The Taoiseach has said that he has made his views clear on numerous occasions about US President Donald Trump's policies.

Leo Varadkar has responded for a second time today to media reports of comments he made at a private function in New York yesterday.

It is reported that he said that Mr Trump's criticism of the media was one of the few things he could sympathise with the US President about.

The Irish Times and Times Ireland reported that during the private lunch hosted by Irish Consul General Ciarán Madden, Mr Varadkar said that the media was not interested in the truth but in the story.

He also said that some investigative journalism in Ireland was incorrect and singled RTÉ out for particular criticism, according to the reports.

The National Union of Jouralists Irish General Secretary Seamus Dooley said it was "bizarre" that Mr Varadkar would appear to align himself with the US President.

Managing Director of RTÉ News and Current Affairs Jon Williams said RTÉ was proud of its journalism and investigative reporting was a key pillar of its work.

In a statement issued this evening, a spokesperson for Leo Varadkar said: "This Taoiseach has made his views very clear on numerous of President Trump's policies, whether that concerns immigration, gender, race, trade, multilateralism, the UN, Jerusalem and the Iran deal and other areas.

"The Taoiseach didn't say he agreed with President Trump on anything, and that includes the media.

"His remark on 'sympathy' was that the president was willing to be critical, unlike traditional politicians, and that no group of people should consider themselves to be beyond reproach or immune from criticism.

"The Taoiseach explained this further in the Dail today."

Earlier, Mr Varadkar told the Dáil that he strongly believed that a free press was important for democracy to function.

He said he profoundly regretted if anyone in the country thought he did not support a free press.

A number of opposition politicians called on the Taoiseach to clarify his comments during Leaders’ Questions this afternoon.

In response to Sinn Féin leader Mary Lou McDonald, Mr Varadkar said he tried to be as accessible and open with the media as he could.

However, he said the media should not consider itself beyond reproach or above criticism.

The Taoiseach said that he said a lot of positive things about the media during the event and acknowledged the role in bringing about social change.

He also said that he believed he got a fair hearing in the media and that journalists were under pressure to produce stories because of the volume of media outlets.

Mr Varadkar said his only reference to RTÉ was in relation to the Mission to Prey programme, in which false allegations were made against a priest for fathering a child.

Fianna Fáil leader Micheál Martin said the really concerning aspects of his remarks were that he was in sympathy with President Trump, who he said was the "worst example of a political leader who regularly demonises media".

Ms McDonald said the Taoiseach did not refer to the issue of media ownership, which she said was the "stand out obvious issue to address".

Earlier, Mr Dooley called on Mr Varadkar to explain his comments about Mr Trump and the media.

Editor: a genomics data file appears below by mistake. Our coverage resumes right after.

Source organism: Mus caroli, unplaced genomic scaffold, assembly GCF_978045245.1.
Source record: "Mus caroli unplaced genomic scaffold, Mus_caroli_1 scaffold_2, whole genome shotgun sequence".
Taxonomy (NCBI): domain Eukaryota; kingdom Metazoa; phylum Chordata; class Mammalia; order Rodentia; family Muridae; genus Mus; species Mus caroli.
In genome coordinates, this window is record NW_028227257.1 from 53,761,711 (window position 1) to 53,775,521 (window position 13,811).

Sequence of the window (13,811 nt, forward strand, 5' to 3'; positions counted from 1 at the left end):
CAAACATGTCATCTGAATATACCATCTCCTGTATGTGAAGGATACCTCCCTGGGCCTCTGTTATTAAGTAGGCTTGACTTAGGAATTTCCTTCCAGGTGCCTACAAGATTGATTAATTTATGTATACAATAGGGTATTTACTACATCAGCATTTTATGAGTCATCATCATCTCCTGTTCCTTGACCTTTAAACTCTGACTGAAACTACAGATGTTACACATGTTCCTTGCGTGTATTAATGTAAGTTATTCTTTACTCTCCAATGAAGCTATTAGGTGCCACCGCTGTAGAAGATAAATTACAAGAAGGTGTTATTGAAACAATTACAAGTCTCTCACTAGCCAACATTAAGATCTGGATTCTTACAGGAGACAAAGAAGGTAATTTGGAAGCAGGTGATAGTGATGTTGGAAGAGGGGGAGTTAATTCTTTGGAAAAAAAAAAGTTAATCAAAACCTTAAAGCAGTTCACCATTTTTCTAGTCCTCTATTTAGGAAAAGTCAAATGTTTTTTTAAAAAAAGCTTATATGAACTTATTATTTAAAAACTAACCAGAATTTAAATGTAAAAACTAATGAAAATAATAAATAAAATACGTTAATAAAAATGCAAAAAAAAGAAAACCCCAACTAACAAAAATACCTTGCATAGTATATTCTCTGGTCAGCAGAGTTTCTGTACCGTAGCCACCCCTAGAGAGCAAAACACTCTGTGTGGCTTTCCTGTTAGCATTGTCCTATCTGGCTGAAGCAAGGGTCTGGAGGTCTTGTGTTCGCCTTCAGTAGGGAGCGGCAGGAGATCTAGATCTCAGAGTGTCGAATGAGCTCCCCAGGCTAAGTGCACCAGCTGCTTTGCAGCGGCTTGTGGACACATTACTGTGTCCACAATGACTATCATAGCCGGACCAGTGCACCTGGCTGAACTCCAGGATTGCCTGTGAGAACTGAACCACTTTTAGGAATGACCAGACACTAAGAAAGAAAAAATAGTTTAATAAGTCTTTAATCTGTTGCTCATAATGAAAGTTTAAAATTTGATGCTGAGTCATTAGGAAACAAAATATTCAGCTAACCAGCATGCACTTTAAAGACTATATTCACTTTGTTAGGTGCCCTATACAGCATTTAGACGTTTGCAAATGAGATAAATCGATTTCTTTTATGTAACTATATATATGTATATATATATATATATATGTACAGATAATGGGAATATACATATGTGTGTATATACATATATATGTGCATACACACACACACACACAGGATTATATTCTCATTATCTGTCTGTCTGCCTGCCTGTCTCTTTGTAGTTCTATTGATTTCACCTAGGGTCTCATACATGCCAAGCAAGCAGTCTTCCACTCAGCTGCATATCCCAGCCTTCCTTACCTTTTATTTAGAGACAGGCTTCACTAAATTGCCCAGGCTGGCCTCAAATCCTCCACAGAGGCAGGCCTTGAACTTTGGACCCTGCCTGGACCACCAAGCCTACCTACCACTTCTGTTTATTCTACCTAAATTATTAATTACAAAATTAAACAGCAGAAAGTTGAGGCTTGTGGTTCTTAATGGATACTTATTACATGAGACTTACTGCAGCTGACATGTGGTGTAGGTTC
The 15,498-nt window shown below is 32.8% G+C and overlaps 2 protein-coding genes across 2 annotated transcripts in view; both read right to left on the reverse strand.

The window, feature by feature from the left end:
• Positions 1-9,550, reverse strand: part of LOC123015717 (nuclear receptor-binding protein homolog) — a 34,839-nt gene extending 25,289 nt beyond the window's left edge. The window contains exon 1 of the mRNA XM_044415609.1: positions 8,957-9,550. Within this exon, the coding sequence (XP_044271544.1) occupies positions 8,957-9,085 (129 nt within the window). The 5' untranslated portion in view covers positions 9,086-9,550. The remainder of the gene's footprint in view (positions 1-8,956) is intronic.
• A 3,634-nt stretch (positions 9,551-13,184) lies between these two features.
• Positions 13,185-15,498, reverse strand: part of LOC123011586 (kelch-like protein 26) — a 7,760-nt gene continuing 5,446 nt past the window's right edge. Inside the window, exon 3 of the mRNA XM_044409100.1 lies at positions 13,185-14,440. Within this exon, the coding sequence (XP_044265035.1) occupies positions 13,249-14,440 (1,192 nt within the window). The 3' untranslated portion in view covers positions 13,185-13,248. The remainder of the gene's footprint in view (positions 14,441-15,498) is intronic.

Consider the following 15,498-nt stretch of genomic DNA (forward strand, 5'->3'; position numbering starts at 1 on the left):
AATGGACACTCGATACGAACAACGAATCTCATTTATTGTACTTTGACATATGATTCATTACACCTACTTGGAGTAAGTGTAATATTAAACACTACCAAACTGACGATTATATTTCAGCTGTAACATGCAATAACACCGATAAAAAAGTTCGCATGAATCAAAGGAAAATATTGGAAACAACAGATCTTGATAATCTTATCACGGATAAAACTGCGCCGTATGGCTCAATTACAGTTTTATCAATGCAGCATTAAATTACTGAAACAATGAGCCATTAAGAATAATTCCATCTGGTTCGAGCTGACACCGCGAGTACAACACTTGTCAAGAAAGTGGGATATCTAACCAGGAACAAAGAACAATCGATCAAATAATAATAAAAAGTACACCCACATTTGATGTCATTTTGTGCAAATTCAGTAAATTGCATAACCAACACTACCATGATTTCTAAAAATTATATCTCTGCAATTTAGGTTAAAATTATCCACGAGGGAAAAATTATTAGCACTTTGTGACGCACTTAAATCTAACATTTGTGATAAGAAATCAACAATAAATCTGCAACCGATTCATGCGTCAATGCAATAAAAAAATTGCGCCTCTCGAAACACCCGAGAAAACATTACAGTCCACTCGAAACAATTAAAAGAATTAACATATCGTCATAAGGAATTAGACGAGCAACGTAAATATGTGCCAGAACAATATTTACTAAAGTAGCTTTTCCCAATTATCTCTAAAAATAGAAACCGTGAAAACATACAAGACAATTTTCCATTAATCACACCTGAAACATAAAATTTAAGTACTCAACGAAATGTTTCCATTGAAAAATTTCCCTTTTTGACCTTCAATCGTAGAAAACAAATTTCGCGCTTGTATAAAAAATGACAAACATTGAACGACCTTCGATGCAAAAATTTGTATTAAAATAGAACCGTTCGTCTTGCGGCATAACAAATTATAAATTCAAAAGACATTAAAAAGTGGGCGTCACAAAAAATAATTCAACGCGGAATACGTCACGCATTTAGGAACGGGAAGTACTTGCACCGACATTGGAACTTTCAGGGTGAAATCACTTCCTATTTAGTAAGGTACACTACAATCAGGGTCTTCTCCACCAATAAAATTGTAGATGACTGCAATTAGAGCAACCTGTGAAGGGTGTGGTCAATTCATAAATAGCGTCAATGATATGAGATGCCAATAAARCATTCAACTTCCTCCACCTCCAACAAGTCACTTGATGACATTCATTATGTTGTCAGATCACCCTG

Mr Dooley said it was especially concerning because as a public service broadcaster RTÉ depended on the goodwill and support of the Government.

He also said that RTÉ’s Prime Time was recognised as an outstanding programme.

However, he acknowledged that journalists "should be able to give it and take it".

The Taoiseach was in the US as part of Ireland’s bid for a seat on the United Nations Security Council.

In a statement this morning, the Taoiseach’s spokesperson said Mr Varadkar was speaking at a private event, where those who attended included young Irish people based in New York who work across a range of sectors, including media, finance and technology.

He said the conversation was being "quoted selectively and out of context" and the Taoiseach "believes that a free, fair and balanced press is a cornerstone of our democracy".

Mr Dooley said the Taoiseach did not have a private capacity unless he was on holidays or spending time with friends and should not be surprised that his comments were reported.

Minister for Housing Eoghan Murphy said the Government strongly believed in the idea of a free and independent media as did the Taoiseach.

Speaking on Morning Ireland, Mr Murphy said Mr Varadkar's reported comments had been taken out of context.

"He's had an exchange with a group of young people and part of what he has said has been selectively leaked to the press and now been taken out of context," he said.

A number of opposition politicians also called on Mr Varadkar to clarify his comments.

Labour leader Brendan Howlin said: "The Taoiseach may believe that 'a free, fair and balanced press is the cornerstone of our democracy,' but his deeds and moral leadership carry more weight.

"No one doubts that Ireland's links to the United States of America are hugely important, and that such trips to New York are strategically valuable to Ireland's interests.

"But whatever about criticising the media when at home on the campaign trail, for Ireland's Head of Government to attack the Irish media when on a diplomatic and strategic trade mission is wholly inappropriate."

Fianna Fáil TD Willie O'Dea said he was "flabbergasted" by the comments given that "there is no leader in the history of this State or any state who has enjoyed a greater honeymoon period from the media than Leo Varadkar.

"He accuses the media of trivialising politics. This was the guy who arranged for a photograph of himself putting a spoon in dishwasher, gets photos of socks and sends them all over the world and giggles in Downing Street at the mention of a certain film staring Hugh Grant."

Mr O'Dea said President Trump's modus operandi is to undermine the media and "Leo Varadkar appears to agree with that".